Re: DEP-5 and public domain
Charles Plessy <firstname.lastname@example.org> writes:
> Sure, the public domain is not a license, but I think that using ‘PD’ as
> a short name in the license field is not a declaration that we think
> that public domain is a license, but simply using a structured field to
> indicate why the work has no license. In addition, I have found works in
> the public domain that contain statements that are usually part of
> licenses (like warranty disclaimers or no-endorsment statements), and I
> tend to add them in the long description. This is something that would
> be more difficult to do without the License field.
It's probably worth noting here that if something purports to be in the
public domain but includes things like warranty disclaimers, the author
has misunderstood public domain. If it's really public domain, there's no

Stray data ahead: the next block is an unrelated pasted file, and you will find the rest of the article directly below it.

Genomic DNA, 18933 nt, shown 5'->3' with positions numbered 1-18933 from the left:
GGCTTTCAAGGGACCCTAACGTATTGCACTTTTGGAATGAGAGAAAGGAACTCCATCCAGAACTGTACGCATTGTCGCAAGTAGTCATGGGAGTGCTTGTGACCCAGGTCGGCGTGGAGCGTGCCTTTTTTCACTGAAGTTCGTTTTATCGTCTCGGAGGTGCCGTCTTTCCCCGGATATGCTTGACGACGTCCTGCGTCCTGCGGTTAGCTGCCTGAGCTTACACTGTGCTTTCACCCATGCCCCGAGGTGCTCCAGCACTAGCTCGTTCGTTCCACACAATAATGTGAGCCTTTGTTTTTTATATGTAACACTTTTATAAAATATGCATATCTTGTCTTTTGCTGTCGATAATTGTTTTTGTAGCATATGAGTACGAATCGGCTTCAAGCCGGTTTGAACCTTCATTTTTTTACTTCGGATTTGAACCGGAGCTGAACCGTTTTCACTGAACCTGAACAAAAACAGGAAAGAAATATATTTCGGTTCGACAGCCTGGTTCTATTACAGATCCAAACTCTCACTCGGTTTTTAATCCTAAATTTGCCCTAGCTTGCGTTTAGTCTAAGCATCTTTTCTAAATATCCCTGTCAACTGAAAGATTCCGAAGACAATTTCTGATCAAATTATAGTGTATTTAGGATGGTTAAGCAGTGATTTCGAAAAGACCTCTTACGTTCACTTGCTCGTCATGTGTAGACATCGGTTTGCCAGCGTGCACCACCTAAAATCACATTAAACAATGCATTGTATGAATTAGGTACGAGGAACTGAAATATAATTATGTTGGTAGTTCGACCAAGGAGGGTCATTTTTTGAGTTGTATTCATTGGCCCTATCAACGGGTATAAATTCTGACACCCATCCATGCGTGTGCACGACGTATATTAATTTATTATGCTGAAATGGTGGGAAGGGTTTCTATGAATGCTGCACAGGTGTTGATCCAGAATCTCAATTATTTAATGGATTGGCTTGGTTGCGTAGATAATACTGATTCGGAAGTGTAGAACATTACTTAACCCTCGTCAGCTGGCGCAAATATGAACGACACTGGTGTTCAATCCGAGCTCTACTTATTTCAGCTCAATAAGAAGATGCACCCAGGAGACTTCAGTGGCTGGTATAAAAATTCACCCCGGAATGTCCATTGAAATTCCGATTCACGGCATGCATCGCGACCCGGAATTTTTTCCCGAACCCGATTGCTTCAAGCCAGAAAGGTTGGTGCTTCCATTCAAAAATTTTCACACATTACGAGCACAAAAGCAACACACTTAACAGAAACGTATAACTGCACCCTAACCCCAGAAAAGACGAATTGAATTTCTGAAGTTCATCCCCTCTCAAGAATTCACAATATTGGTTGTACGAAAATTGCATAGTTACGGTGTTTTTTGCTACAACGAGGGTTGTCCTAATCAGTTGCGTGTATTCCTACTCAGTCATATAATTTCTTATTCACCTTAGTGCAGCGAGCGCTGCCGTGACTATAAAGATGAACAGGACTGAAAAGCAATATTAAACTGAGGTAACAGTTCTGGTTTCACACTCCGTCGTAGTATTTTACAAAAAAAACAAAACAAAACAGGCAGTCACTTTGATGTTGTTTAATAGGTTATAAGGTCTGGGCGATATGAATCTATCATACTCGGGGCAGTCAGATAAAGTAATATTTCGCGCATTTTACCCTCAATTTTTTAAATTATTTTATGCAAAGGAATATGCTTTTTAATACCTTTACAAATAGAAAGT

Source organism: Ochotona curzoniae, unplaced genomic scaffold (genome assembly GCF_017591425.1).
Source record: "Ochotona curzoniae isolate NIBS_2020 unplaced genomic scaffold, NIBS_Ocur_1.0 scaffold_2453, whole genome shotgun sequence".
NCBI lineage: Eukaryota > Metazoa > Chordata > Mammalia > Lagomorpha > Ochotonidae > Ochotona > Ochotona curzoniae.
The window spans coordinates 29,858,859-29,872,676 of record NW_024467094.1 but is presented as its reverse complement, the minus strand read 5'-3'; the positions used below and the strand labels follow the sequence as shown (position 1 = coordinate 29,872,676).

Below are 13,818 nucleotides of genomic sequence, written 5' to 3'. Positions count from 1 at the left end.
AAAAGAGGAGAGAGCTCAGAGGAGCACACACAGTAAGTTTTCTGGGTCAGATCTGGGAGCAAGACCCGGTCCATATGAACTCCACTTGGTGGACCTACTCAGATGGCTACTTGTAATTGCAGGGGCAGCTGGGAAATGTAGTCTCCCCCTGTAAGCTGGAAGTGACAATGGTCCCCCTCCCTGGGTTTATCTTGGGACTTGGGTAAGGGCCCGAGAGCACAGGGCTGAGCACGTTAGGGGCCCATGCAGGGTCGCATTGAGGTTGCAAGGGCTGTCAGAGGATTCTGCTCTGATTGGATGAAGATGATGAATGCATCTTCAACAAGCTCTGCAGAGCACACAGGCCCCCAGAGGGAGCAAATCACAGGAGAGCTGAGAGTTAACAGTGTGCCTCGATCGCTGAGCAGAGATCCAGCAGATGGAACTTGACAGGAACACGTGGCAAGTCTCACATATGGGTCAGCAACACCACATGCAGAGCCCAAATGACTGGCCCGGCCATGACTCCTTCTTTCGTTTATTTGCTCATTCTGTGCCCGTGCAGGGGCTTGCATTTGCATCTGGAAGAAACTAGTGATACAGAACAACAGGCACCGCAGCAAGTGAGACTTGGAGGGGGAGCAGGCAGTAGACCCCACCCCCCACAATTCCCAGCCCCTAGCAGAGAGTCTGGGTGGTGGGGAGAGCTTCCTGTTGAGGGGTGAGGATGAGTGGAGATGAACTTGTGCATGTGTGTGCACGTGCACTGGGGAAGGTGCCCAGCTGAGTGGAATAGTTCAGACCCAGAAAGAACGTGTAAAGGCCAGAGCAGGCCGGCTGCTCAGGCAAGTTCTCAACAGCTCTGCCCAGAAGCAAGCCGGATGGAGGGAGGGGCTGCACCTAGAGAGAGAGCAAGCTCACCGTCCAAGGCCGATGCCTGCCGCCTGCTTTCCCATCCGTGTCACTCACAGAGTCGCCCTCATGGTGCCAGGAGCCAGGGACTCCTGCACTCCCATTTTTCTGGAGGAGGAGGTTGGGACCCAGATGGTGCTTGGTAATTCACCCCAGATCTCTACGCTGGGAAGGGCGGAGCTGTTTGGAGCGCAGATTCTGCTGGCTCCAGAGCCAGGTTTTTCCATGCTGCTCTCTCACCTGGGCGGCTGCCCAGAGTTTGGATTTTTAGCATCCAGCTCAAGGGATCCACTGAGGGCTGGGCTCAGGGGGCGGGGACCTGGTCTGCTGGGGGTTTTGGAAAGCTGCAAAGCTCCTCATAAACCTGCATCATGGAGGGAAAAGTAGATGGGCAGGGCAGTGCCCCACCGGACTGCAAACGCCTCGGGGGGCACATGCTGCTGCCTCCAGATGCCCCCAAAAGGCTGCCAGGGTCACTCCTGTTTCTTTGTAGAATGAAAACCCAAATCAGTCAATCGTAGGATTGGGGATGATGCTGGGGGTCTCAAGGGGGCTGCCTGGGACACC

way to add warranty disclaimers or no-endorsement statements. If those
things have any legal force, then it's not actually public domain.
A lot of upstreams use the term "public domain" when they really mean
"permissive license," which is a very different thing legally.
Very, very little software is actually truly public domain. US law, for
instance, makes it essentially impossible to place something in the public
domain via any mechanism other than dying and waiting 75 years (or
whatever it is now).
base-passwd is a rare exception since it probably doesn't contain anything
that's copyrightable (assuming you ignore the documentation, which is
almost certainly not actually public domain). And even there, not
copyrightable is not quite the same thing as public domain.
Russ Allbery (email@example.com) <http://www.eyrie.org/~eagle/>